As we mark World Ranger Day 2020 on Friday 31st July, the World Wide Fund for Nature (WWF) South Africa and the Southern Africa Wildlife College celebrate and commend the rangers who work tirelessly to conserve our protected areas. We are grateful for their commitment and we see their sacrifices.
Rangers work across protected and wilderness areas allowing us to experience natural and cultural wonders. They are also interpreters, researchers, monitors, maintainers, educators, relationship-builders, communicators and guardians.
Resilient rangers require targeted training and skills which extend beyond the environmental conservation and law enforcement training of the past. Together with other areas of support to rangers – such as adequate basic necessities at work, emotional wellness, and compensation comparable with other sectors performing similar functions to uphold the law – these skills are vital to help rangers cope with the challenges they face.
The new Braveheart Ranger Leadership Development Programme is a curriculum that aims to develop skills in holistic leadership, conflict resolution, community engagement, negotiation and mediation, law enforcement ethics and corruption mitigation.
The curriculum was developed by the Southern African Wildlife College (SAWC) with support from WWF South Africa, through the Khetha Programme supported by the United States Agency for International Development (USAID). The SAWC piloted the Braveheart ranger training earlier this year and it will now be offered to rangers as they progress in their careers.
Increasingly, rangers are drawn into law enforcement activities to respond to continued pressures, driven by sophisticated syndicates within the highly organised illegal wildlife trade. In South Africa, rhino horn and ivory trafficking is on the increase. Standing between the wildlife traffickers and the wildlife, are our rangers.
Apart from the obvious threats to their lives, such as encounters with armed poachers or dangerous wildlife in the field, rangers have other challenges too. More often than not, these men and women are drawn from communities living close to protected areas and wildlife where there are high levels of unemployment, poor access to essential services, and limited economic opportunities.
Rangers may be the only breadwinners for their extended families. Their work is dangerous and can result in leaving family behind with no income, no support and no safety net. Powerful criminal syndicates embed themselves in these areas because of their proximity to protected areas with high-value wildlife, and target vulnerable individuals, rangers and their families through intimidation or enticement, especially where they know families are financially stressed.
The Covid-19 pandemic has made things worse. Besides the impact on the health of people, the economic decline is deepening socio-economic challenges, escalating unemployment and threatening food security. Parks and nature reserves have suffered significant financial losses from a lack of tourism, limiting operational budgets which affect rangers, their work, their families and the community at large. With restrictions on movement, especially in the early stages of lockdown, rangers who have been able to continue working have been isolated from seeing their families for longer than usual, compounding the already long periods they may be away from home.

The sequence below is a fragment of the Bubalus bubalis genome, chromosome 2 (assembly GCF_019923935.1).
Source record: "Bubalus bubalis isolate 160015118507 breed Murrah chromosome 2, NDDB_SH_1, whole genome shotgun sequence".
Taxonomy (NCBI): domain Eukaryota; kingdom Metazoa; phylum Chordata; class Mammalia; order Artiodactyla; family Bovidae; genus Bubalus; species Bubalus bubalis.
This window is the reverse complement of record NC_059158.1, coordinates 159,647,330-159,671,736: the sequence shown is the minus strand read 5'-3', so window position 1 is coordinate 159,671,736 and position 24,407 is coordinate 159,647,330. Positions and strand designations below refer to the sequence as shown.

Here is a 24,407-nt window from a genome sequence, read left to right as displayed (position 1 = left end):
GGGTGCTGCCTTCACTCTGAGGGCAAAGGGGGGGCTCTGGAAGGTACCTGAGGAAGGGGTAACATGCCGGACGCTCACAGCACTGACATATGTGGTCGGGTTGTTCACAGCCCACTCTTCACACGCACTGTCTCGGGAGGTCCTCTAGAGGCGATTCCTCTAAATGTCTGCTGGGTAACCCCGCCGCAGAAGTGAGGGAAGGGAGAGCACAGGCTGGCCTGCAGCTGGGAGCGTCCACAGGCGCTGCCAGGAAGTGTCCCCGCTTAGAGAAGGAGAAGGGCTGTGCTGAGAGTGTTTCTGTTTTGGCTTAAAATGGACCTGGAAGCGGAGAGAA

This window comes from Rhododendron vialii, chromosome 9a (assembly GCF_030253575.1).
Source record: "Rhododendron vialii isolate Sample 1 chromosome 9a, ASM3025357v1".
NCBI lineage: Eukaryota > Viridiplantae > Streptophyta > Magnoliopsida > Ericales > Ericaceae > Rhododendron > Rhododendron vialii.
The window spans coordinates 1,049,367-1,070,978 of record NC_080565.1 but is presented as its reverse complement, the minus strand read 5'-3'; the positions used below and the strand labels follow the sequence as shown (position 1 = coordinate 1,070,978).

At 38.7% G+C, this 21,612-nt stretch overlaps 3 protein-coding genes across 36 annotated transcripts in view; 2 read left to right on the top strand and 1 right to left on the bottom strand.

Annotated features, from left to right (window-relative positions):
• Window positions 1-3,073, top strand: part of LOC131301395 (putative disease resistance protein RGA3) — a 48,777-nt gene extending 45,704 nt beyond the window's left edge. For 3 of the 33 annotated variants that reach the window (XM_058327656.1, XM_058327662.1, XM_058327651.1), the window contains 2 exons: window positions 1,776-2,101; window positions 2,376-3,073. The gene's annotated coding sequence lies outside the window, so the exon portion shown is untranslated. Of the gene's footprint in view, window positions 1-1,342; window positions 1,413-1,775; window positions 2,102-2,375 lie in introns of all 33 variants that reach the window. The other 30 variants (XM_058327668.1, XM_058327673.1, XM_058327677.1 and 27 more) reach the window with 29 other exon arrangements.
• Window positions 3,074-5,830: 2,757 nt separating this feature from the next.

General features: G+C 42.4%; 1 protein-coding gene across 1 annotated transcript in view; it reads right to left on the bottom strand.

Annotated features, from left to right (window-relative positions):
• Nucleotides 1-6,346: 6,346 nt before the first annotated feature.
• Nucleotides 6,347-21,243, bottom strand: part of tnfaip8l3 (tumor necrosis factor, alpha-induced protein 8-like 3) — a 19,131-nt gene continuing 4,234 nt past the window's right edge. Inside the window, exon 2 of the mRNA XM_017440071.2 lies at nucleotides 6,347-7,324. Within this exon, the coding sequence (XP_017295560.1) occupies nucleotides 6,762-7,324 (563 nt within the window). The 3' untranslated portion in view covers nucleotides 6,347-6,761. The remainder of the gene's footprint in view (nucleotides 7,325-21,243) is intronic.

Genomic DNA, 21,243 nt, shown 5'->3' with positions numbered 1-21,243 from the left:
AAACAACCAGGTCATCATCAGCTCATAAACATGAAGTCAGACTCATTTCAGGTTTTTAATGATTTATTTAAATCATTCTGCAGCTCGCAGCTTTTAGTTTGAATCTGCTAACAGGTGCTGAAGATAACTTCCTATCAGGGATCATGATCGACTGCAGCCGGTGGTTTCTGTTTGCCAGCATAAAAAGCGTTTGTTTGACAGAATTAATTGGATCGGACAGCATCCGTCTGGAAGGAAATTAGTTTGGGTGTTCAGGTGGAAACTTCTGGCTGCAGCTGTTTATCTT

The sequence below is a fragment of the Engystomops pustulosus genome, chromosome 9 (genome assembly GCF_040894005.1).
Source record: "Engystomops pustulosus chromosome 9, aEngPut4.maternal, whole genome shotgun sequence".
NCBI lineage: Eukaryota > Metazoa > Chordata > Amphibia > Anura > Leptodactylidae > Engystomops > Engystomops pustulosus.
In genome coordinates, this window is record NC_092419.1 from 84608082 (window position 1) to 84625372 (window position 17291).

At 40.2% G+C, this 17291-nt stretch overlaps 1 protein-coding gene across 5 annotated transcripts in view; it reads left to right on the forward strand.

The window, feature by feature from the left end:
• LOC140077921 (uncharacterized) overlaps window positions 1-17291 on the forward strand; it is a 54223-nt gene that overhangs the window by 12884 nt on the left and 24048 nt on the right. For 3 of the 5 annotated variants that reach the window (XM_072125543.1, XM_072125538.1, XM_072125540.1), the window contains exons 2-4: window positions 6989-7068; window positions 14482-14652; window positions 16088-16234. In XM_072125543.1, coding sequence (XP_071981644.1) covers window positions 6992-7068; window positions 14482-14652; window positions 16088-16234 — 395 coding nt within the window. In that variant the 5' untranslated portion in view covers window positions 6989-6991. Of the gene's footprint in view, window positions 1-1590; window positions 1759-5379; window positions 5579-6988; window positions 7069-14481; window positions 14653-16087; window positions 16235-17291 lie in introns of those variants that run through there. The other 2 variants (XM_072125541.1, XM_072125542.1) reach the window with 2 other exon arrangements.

Craig Hay, Southern African Wildlife Trafficking Hub Lead, WWF South Africa:
“It is essential that rangers have opportunities for development, including the necessary leadership and soft skills required to deal with the emerging challenges they face. The Braveheart curriculum will contribute significantly towards elevating the impact that rangers have in their profession, and create opportunities for self-development and career advancement that are so critical in recognising and motivating rangers in the essential work they do.”
Ashwell Glasson, Head: Academic Policy Development and Sector Advancement, Southern African Wildlife College:
“With growing pressure on conservation, protected areas and biodiversity globally, rangers are increasingly required to lead and solve challenges of massive magnitude and diversity. Such challenges require them to expand their role from law enforcement and conservation management, to include community and broader societal needs. Braveheart focuses on developing holistic leadership competencies and also providing meaningful, transformative development opportunities for existing rangers to grow in their careers.”
Dr Jo Shaw, Senior Manager Wildlife Programme, WWF South Africa:
“We know that the emotional and mental pressure of both their work and the responsibilities towards their families, weigh more heavily on rangers than their traditional boots and backpacks. This is why, with our partners, we identified the need to support the development of the Braveheart curriculum that takes a far more holistic approach to the many challenges they face.”